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Hume on Custom & Habit

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    “Custom, then, is the great guide of human life. It is that principle alone which renders our experience useful to us, and makes us expect, for the future, a similar train of events with those which have appeared in the past. Without the influence of custom, we should be entirely ignorant of every matter of fact beyond what is immediately present to the memory and senses. We should never know how to adjust means to ends, or to employ our natural powers in the production of any effect. There would be an end at once of all action, as well as of the chief part of speculation. ” (Hume, Enquiry)

    Hume is a philosopher who believes in the Copy Principle. That all ideas derive from vivid impressions, and without those impressions, the ideas fail to exist. Hume also believes that humans rely on customs and habits in order to go about their lives. The customs and habits acquired in our society allocate the expectations of “a similar train of events with those which have appeared in the past” (Hume, 200). When we get an idea from a previous impression, and a train of events follow the impression each time without fail, we build a causal relation between the impression and the events.

    Observing the consistency of events that succeed, we naturally begin to assume these sets of events will occur exactly, in the future. Just like this, we have already built a custom to go on. Without these customs to live by, all humans would mope about, living in their current impressions and senses of the immediate world. According to Hume, it is customs and habits that allow us to expect a future, and continue with our lives. If customs and habits were not created, we would not know what to do with our lives. The uncertainty of what may or may not happen would drive everyone to the point of complete vegetation.

    Fortunately we have expectations for current and future events which allow us to go on with our daily lives. This expectation comes from the habits or customs we have acquired since birth. Hume had stated “that causes and effects are discoverable… by experience” (Hume, 194), a repetition of such event consistently followed by the same situation, can lead to the assumption that such causes lead to such effects. After building a causal relation between the events, the repeated experiences then induces itself into a custom or habit which we know and live by.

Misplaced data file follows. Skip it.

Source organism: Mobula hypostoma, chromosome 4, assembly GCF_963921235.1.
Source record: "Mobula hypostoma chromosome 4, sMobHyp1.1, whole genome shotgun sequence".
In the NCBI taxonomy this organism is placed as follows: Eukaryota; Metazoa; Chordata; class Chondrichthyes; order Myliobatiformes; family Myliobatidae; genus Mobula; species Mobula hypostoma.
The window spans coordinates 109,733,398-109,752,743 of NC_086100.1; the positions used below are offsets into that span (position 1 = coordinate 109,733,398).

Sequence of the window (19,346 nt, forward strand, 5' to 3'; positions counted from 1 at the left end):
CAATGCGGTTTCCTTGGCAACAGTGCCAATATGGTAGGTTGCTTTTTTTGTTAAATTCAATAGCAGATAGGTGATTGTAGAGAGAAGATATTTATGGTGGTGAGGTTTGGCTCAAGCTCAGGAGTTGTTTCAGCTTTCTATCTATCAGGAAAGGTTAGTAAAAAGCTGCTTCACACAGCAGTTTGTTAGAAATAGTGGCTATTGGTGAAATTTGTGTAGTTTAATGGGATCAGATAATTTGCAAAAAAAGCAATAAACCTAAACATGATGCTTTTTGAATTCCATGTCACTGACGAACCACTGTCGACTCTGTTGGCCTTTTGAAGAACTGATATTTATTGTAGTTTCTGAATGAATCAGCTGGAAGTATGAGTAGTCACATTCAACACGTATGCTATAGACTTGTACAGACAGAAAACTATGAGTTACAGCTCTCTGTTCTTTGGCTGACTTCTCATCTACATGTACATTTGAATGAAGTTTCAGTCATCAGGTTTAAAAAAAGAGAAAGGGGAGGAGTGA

The only question left is why should we believe these past experiences will repeat themselves like before. Unfortunately there seems to be no proof that the future will forever replicate the past (Heide). For this Hume provides us with the Principle of Uniformity of Nature. The basic idea is that the future will resemble the past. Astonishingly we, as humans, tend to indubitably accept this principle. If we take an everyday action like waiting for a bus, and applying it to Hume’s principle of Custom or Habit, we can then understand his argument with more ease.

    As we wait by a bus stop, we assume that within reasonable time the next bus will roll on by, stop to meet the passengers, and bring us to our destination. This simple task of catching a bus is a perfect example of Hume’s Custom. By custom, transit patrons are to wait for an upcoming bus at a designated stop, rather than to roam around the streets, hoping for a bus to pick us up. We patrons assume that a bus will eventually appear due to our previous experiences with public transit, and the acceptance of the Principle of Uniformity of Nature. In assuming and expecting, we have already made it a custom to wait for the bus to arrive.

    The causal relation we build, in this case, would be that the cause of waiting for the bus provides the effect of catching one. Hume has concluded that Customs and Habits attained from past experience are necessary for us to navigate about the world. When these experiences are repeated and the outcomes are consistent, we build a causal relation between the ideas and naturally accept the Principle of Uniformity of Nature. With this we have created a custom by which grants us the reason to look forward to and expect for the future. The absence of custom and expectance may lead to a meaningless and aimless life.

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